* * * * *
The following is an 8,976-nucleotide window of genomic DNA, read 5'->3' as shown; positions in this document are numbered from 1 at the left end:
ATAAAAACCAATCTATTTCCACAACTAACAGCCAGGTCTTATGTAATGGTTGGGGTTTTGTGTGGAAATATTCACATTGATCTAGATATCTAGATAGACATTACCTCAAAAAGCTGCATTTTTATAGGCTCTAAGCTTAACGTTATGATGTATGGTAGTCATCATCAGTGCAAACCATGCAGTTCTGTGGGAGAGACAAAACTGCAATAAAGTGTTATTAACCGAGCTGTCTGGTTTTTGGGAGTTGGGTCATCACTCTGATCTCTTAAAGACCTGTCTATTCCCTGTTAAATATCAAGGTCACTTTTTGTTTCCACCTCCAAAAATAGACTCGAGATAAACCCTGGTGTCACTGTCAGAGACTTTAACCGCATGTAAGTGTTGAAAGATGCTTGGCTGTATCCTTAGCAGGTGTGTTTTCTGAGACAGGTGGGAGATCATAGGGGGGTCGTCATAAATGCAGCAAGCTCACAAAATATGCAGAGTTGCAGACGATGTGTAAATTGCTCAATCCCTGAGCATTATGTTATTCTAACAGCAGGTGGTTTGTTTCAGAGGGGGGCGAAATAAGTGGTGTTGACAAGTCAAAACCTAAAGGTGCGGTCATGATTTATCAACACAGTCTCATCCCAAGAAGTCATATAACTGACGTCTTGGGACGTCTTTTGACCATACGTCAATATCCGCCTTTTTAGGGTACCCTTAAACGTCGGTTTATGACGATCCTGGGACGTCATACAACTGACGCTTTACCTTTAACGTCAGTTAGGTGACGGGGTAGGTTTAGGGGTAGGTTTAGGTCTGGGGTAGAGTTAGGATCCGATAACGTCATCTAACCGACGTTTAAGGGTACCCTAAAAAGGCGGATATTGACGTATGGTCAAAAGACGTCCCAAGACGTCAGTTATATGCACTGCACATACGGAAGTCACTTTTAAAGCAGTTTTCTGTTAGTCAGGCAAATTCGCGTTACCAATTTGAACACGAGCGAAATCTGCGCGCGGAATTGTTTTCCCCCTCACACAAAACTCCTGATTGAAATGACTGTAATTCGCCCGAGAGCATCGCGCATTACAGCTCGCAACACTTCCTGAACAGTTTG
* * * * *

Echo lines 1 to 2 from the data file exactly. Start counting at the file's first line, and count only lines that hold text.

The following is an 8,976-nucleotide window of genomic DNA, read 5'->3' as shown; positions in this document are numbered from 1 at the left end:
ATAAAAACCAATCTATTTCCACAACTAACAGCCAGGTCTTATGTAATGGTTGGGGTTTTGTGTGGAAATATTCACATTGATCTAGATATCTAGATAGACATTACCTCAAAAAGCTGCATTTTTATAGGCTCTAAGCTTAACGTTATGATGTATGGTAGTCATCATCAGTGCAAACCATGCAGTTCTGTGGGAGAGACAAAACTGCAATAAAGTGTTATTAACCGAGCTGTCTGGTTTTTGGGAGTTGGGTCATCACTCTGATCTCTTAAAGACCTGTCTATTCCCTGTTAAATATCAAGGTCACTTTTTGTTTCCACCTCCAAAAATAGACTCGAGATAAACCCTGGTGTCACTGTCAGAGACTTTAACCGCATGTAAGTGTTGAAAGATGCTTGGCTGTATCCTTAGCAGGTGTGTTTTCTGAGACAGGTGGGAGATCATAGGGGGGTCGTCATAAATGCAGCAAGCTCACAAAATATGCAGAGTTGCAGACGATGTGTAAATTGCTCAATCCCTGAGCATTATGTTATTCTAACAGCAGGTGGTTTGTTTCAGAGGGGGGCGAAATAAGTGGTGTTGACAAGTCAAAACCTAAAGGTGCGGTCATGATTTATCAACACAGTCTCATCCCAAGAAGTCATATAACTGACGTCTTGGGACGTCTTTTGACCATACGTCAATATCCGCCTTTTTAGGGTACCCTTAAACGTCGGTTTATGACGATCCTGGGACGTCATACAACTGACGCTTTACCTTTAACGTCAGTTAGGTGACGGGGTAGGTTTAGGGGTAGGTTTAGGTCTGGGGTAGAGTTAGGATCCGATAACGTCATCTAACCGACGTTTAAGGGTACCCTAAAAAGGCGGATATTGACGTATGGTCAAAAGACGTCCCAAGACGTCAGTTATATGCACTGCACATACGGAAGTCACTTTTAAAGCAGTTTTCTGTTAGTCAGGCAAATTCGCGTTACCAATTTGAACACGAGCGAAATCTGCGCGCGGAATTGTTTTCCCCCTCACACAAAACTCCTGATTGAAATGACTGTAATTCGCCCGAGAGCATCGCGCATTACAGCTCGCAACACTTCCTGAACAGTTTG